The ongoing climate crisis is on course to destroy half the world’s sandy beaches by the end of the century, a new study warns.
Sandy shorelines of many high-population areas and tourist hot-spots are threatened by erosion, climate change and surging sea levels.
At-risk areas include Surfers’ Paradise in Queensland, St Tropez, Honolulu, Copacabana, the Costa del Sol and Weymouth.
But researchers offer a glimmer of hope and believe a moderate reduction in greenhouse gas emissions could prevent 40 per cent of the predicted loss.
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Pictured, the percentage of sandy beach coastline projected to experience critical erosion by country under RCP4.5 by 2100. Deep red is >90%, yellow is ~50% and blue is between five and 15 per cent
Pictured, the percentage of sandy beach coastline projected to experience critical erosion by country under the worst-case RCP8.5 scenario by 2100. Deep red is >90%, yellow is ~50% and blue is between five and 15 per cent
Sandy shorelines of many high-populated areas and tourist hot-spots are threatened by erosion, climate change and surging sea levels. At-risk areas include Surfers’ Paradise in Queensland, Honolulu, Copacabana, the Costa del Sol (pictured, Nerja beach) and Weymouth
Researchers from the European Commission’s Joint Research Centre in Ispra in northern Italy analysed 30 years worth of satellite images of sandy beaches.
Study author Dr Michalis Vousdoukas, who led the research, said: ‘The results indicate around 50 per cent of the world’s sandy beaches are at risk of severe erosion.
‘Half of the world’s beaches could disappear by the end of the century under current trends of climate change and sea level rise.
‘The situation can become more critical for small communities highly reliant on tourism.’
Sandy beaches occupy more than a third of the global coastline and are valuable in many ways as they provide economic income via recreation and tourism.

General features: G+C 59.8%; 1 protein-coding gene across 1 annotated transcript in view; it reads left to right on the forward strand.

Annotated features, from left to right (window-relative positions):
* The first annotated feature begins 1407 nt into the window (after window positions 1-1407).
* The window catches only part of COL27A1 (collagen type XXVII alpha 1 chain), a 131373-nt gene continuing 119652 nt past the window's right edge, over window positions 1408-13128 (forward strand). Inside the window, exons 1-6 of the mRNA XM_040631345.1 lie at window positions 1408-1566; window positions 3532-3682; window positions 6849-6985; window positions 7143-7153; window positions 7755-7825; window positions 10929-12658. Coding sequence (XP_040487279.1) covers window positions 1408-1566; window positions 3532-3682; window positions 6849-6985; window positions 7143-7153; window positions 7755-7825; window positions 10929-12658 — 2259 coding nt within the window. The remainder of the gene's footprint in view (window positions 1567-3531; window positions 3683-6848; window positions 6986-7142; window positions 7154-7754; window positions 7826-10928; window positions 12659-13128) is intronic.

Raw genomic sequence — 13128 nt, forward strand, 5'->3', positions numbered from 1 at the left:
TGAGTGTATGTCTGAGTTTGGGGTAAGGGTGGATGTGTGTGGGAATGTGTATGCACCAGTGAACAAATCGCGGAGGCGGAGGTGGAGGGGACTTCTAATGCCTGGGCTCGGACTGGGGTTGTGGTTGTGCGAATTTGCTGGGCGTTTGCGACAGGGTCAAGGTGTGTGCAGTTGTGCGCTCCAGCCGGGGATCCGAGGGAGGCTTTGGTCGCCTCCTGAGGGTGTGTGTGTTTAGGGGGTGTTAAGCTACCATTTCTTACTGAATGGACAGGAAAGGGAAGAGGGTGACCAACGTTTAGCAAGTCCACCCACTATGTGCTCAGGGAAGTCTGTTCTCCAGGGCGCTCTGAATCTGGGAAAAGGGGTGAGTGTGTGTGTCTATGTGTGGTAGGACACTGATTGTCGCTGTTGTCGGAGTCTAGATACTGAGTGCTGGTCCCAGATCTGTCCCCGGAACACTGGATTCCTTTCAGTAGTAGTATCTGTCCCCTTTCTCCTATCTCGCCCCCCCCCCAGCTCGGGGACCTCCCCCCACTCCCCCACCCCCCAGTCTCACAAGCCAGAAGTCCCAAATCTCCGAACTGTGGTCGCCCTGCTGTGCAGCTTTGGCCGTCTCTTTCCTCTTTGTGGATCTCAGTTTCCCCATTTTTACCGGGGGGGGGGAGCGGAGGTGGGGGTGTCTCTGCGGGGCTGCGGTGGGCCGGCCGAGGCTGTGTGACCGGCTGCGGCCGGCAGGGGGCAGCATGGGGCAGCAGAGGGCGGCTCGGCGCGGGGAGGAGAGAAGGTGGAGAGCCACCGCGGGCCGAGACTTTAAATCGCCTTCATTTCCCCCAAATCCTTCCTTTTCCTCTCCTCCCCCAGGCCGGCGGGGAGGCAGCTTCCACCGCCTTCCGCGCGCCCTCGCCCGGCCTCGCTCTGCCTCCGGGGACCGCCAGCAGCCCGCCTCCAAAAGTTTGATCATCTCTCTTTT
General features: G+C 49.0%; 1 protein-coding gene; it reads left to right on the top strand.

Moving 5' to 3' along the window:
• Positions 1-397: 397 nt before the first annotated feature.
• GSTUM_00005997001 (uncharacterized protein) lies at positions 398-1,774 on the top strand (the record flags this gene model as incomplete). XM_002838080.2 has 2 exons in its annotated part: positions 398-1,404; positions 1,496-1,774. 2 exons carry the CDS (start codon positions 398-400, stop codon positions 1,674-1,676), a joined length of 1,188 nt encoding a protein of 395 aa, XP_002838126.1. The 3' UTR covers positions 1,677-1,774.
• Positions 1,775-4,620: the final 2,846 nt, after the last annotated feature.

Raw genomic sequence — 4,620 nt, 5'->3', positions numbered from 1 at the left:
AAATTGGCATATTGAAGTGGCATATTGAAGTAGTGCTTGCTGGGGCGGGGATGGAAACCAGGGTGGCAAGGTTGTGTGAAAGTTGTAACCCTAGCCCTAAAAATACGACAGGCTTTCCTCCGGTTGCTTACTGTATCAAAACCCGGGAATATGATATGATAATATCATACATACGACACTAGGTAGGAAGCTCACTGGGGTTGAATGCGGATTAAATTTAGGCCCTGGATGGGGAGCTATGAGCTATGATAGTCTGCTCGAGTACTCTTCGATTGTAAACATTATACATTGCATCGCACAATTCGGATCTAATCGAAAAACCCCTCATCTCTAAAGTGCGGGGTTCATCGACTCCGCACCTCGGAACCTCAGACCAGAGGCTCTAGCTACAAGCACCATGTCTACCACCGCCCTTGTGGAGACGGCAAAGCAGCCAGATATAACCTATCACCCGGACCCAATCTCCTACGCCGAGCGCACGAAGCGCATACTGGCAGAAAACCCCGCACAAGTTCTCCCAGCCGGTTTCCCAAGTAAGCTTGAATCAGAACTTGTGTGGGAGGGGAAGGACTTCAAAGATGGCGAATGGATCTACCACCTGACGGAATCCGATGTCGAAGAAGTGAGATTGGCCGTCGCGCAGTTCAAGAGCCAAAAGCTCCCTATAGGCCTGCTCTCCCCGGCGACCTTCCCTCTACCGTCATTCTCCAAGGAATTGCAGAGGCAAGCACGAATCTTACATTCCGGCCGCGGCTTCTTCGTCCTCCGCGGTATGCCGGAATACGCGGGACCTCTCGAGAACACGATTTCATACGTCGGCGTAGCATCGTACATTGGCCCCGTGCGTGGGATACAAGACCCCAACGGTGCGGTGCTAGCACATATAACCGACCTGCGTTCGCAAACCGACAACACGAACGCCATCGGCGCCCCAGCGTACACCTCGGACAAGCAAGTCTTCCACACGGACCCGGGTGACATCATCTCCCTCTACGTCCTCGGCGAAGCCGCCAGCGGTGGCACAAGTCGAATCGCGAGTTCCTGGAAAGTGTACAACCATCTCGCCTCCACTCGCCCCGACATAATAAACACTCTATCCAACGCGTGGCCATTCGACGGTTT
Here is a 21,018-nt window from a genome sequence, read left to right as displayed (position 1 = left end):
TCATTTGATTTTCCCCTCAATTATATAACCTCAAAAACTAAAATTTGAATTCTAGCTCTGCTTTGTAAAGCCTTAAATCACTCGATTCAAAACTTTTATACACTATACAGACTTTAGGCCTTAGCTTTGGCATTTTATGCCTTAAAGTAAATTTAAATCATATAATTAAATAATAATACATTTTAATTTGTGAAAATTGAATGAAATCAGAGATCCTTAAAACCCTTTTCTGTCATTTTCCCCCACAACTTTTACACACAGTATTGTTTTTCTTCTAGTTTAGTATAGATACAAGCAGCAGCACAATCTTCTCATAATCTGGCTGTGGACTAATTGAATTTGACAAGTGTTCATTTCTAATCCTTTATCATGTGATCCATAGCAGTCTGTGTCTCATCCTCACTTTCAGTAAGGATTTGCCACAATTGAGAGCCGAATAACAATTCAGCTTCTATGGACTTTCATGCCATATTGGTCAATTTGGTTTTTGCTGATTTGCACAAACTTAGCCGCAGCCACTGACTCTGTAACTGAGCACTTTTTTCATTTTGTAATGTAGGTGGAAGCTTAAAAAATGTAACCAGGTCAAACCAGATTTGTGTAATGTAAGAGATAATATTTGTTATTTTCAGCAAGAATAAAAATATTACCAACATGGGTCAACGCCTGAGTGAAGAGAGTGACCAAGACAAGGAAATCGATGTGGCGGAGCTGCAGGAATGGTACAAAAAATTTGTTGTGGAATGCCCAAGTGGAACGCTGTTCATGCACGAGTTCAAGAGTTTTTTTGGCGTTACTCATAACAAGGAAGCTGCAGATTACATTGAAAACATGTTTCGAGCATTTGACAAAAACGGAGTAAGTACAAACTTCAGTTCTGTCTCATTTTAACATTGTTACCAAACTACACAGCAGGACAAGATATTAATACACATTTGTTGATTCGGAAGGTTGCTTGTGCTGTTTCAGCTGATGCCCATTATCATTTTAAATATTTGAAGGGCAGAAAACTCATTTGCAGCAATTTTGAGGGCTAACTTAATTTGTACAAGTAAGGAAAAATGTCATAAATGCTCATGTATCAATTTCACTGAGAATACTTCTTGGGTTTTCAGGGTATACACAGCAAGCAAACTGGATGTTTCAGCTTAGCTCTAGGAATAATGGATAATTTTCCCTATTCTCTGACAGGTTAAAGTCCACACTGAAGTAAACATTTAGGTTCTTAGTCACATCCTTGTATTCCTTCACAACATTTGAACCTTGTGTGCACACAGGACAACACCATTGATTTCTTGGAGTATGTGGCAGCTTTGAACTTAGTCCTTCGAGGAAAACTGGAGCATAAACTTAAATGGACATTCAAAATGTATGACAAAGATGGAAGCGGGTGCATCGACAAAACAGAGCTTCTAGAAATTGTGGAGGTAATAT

They are also very environmentally valuable as they provide natural protection from storms and cyclones.
However, erosion, sea level rises and changing weather threaten the coast’s infrastructure and people.
The ongoing climate crisis is on course to destroy half the world’s sandy beaches by the end of the century, a new study warns. Australia will be worst affected, including the iconic Surfer’s Beach (pictured)
British beach hotspots such as Weymouth (pictured) and Dorset are also at risk of being decimated by climate change and erosion. Between a quarter and a half of the UK’s sandy beaches will retreat by more than a hundred metres over the next century, one expert warns
Researchers from the European Commission’s Joint Research Centre in Ispra in northern Italy analysed 30 years worth of satellite images on sandy beaches. Hawaii (pictured) is one of the places with beach shores that could lose its sands as climate change worsens
Some countries will be worse hit than others, with The Gambia and Guinea-Bissau facing the loss of over 60 per cent of their white sandy beaches.
Overall, Australia would be worst hit with around 7,500 miles (12,000 km ) of beach at risk.
Canada, Chile, Mexico, China and the United States would also be greatly affected.